The success of Tambogrande's consulta has inspired dozens of other communities to put their concerns over mining to a vote. From Mexico to Argentina close to 70 such plebiscites have been held in the last nine years. Guatemala alone has seen more than 60 local votes on mines and dams as of July 2011, with an estimated 700,000 people voting against metal mining in their communities. Votes have been held to demonstrate community opposition to particular projects, as well as preemptively before any mining exploration begins.
The first consulta to take place in Guatemala was in the northwestern highlands, in the department of San Marcos, in the municipality of Sipakapa. Concerns over Goldcorp’s Marlin mine, then in the hands of Glamis Gold, had arisen in 2003 as the mine went into construction, and local communities who were never consulted about the project started to inform themselves. They had been told that prospectors were interested in orchids, not silver and gold. According to one observer, the idea to organize the referendum arose when a film about Tambogrande's vote was shown during a series of informational meetings about the impacts of mining.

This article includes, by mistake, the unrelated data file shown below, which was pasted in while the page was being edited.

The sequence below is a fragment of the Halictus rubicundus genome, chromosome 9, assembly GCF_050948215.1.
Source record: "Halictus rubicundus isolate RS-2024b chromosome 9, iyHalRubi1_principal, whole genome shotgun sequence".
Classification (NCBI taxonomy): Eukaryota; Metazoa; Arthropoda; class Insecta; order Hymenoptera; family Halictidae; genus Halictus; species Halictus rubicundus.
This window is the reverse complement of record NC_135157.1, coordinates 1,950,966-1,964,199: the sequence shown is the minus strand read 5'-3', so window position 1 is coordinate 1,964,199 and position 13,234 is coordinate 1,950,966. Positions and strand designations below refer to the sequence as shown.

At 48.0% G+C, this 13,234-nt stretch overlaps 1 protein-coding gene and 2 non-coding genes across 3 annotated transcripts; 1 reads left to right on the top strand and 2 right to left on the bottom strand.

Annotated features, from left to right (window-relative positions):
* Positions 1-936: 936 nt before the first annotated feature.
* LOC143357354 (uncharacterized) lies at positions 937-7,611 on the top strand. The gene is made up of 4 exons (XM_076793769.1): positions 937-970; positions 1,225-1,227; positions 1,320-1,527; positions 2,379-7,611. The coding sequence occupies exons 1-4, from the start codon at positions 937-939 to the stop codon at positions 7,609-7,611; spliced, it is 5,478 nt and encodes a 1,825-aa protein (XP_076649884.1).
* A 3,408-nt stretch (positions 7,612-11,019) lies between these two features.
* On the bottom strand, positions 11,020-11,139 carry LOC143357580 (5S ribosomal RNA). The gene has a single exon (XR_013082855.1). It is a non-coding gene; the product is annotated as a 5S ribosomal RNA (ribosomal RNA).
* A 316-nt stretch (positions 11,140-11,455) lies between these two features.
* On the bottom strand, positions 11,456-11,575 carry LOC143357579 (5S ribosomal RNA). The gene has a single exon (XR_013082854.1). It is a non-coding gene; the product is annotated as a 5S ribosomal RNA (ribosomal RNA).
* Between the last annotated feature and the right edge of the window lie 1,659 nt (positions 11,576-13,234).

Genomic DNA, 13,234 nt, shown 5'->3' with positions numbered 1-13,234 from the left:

The municipality of Sipakapa prepared for their consulta in the context of growing conflict. In early 2005, during a 40-day blockade against the potential environmental impacts of the mine, hundreds of protesters engaged in a stand off with an estimated 700 Guatemalan military and 300 police. One resident was killed and 10, including police, were injured.  In March of the same year, a villager was shot dead by an off-duty security guard employed at the mine.